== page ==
What’s your funniest TV blooper moment (or radio or print interview moment)? Well, while promoting Kool-Aid, [ex-Human Events journo] Jason Mattera told me during a radio interview that he wished I was his mom. Then he implied that for a mom, I was hot. That was awkward. I changed the subject.

What swear word do you use most often? You’re trying to ruin my Catholic mom image, aren’t you? Okay, well, it depends. The “s” word when I drop or break things; stronger language as the situation warrants. But I’m Irish, so once I vent, it’s over and we’re having a beer.

Read about Hicks’ edamame problem after the jump…

Now for a really serious moment: What is your dream job, money and practicalities aside? My dream job is a Monday-Friday afternoon drive time radio show – not straight politics; more balanced than that, which would be smart, funny, informative, engaging. Basically, Dennis Miller without the high-end vocabulary and more chick content. If anyone knows of a station in need of a host…

When you pig out what do you eat? I have a serious edamame problem. Or original Lays potato chips with French onion dip and a Diet Coke. Or the spinach dip from my Kroger with pita chips. Or nachos.

What is your absolute favorite item of clothing in your closet? We want the fabric, the brand, the store and the price if possible. If it’s a certain kind of underwear we don’t want to know about it. Well, that’s a relief! I have this dress from Ann Taylor. Not expensive or fancy, just the most comfortable, flattering piece of clothing I have ever purchased. Very forgiving, if you know what I mean. I could wear this thing to fold laundry, it’s that comfortable.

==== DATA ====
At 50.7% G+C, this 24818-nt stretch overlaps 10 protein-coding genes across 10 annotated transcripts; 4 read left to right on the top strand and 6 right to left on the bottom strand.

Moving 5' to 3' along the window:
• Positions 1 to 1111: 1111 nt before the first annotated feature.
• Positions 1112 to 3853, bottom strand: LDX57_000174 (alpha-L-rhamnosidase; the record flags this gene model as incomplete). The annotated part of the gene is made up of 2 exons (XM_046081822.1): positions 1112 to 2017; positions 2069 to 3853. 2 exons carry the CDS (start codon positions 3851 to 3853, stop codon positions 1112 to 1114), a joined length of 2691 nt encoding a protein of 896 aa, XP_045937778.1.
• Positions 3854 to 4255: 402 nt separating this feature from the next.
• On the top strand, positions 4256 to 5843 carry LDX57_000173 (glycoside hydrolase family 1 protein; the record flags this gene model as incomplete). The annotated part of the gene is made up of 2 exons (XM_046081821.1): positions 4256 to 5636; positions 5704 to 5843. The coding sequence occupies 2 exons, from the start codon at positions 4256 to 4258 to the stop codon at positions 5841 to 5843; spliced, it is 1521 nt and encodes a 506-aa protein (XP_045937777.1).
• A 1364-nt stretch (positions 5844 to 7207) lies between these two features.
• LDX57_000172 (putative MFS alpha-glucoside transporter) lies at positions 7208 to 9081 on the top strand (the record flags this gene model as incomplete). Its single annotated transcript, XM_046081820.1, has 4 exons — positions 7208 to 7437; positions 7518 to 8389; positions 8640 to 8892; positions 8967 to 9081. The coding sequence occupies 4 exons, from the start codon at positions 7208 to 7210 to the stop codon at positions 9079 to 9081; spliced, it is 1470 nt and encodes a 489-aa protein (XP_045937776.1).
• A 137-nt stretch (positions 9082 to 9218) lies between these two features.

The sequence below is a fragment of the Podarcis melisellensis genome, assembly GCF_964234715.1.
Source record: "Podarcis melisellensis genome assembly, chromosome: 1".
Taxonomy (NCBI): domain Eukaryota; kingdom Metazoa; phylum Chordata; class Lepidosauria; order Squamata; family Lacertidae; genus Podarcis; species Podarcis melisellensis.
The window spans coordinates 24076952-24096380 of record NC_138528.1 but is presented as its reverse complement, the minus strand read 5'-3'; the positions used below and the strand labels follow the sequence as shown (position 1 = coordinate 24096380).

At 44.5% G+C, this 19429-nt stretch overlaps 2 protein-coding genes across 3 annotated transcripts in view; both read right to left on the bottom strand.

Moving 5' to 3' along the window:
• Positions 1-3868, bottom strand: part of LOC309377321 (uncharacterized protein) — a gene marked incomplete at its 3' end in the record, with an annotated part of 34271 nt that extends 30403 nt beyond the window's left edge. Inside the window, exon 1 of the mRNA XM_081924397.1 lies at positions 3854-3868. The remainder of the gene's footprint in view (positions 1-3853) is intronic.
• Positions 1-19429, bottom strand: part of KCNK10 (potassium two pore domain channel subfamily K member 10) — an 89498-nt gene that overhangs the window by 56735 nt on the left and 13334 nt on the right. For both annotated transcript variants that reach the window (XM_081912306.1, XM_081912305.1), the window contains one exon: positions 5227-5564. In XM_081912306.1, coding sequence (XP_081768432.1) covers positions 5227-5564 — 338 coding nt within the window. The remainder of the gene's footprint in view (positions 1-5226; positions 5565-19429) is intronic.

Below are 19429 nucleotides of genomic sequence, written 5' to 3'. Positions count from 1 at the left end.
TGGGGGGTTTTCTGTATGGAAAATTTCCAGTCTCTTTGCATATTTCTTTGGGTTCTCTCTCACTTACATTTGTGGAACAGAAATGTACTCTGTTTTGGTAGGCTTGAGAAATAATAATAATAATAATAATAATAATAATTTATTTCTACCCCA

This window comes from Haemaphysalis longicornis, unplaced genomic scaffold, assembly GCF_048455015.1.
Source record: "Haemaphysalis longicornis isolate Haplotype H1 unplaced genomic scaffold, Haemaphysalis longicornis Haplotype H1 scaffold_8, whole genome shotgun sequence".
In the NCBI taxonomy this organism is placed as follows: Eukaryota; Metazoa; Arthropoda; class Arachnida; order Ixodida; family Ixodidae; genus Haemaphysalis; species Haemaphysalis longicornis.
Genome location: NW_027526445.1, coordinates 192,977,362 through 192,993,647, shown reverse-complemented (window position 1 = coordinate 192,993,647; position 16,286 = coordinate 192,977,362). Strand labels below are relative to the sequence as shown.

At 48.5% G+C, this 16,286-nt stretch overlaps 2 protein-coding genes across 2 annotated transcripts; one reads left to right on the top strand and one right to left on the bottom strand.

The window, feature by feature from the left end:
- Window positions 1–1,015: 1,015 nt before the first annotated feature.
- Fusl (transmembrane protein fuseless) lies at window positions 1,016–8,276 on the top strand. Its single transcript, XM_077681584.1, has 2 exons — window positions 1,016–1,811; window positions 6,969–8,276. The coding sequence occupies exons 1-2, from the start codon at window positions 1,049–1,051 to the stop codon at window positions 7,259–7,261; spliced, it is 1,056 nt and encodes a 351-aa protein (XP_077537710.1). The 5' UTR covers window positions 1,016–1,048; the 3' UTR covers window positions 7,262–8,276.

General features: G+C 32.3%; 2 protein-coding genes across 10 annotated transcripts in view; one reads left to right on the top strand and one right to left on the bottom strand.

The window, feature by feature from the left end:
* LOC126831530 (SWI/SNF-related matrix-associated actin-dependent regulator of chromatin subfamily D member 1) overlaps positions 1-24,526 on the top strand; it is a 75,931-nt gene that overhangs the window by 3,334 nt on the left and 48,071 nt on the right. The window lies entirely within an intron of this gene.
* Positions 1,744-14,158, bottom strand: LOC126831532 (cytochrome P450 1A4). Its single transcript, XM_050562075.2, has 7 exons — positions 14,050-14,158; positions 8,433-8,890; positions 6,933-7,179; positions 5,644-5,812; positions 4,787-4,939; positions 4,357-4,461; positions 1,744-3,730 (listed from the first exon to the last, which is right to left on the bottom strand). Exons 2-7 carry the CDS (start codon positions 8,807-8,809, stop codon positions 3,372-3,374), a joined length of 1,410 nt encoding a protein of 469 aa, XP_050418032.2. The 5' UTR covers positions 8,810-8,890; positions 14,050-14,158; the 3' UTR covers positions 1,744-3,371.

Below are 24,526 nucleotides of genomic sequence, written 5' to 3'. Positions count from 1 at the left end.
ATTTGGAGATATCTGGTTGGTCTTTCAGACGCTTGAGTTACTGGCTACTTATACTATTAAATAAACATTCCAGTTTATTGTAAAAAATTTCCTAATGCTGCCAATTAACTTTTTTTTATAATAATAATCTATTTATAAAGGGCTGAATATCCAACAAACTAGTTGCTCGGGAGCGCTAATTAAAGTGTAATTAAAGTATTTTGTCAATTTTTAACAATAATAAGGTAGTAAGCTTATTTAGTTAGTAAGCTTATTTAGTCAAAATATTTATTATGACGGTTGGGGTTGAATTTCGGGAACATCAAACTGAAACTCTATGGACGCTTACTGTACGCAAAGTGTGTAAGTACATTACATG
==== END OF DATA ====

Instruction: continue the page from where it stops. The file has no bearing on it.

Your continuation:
Pick one: Kim, Khloe, or Kourtney? Kris. Humphries, that is. He’s lucky to get away from those people before it’s too late. And does it not strike us all that we live in a moral and cultural abyss that you can ask a question like this, and not one person in America does not know who you’re talking about?

Have you ever had a tarot card reading? No. The Catholic guilt would overtake me. Also, I don’t want to know.

Have you ever had a near-death experience? Once in high school, I told my parents I was going to the store and my dad saw me driving around town. He followed me to my boyfriend’s house, where I hung out for over an hour. When I walked in the door, my father asked where I’d been and I lied and said I’d been shopping. So that was a near death thing. But no, not an actual, almost-called-the-coroner event, thank the Lord.

Ever been arrested? No!

Tell us a secret not many people know about you. I’ve had to take the solitaire app off my phone because I get a little obsessive.

What scares you? Death. Not being dead, as I’m counting on Jesus to make things cool for eternity. But the actual dying part. Also, taking off and landing when flying. But those two fears are related.

What’s your most embarrassing career moment? The time I had to confess to an audience of 1,000 people in the middle of my keynote speech that I really had to leave to run to the bathroom but promised to be right back. I was talking to a convention of homeschoolers. So I dash out to the ladies room and about a dozen pregnant moms run behind me saying, “Thank you so much! We really had to go!” I was back in a flash but never really recovered. Several months later a woman came up to me at another event and said, “I saw you speak in Minneapolis, that was the best talk I ever heard.” But she was holding a newborn, so I’m thinking she remembers me fondly for all the wrong reasons.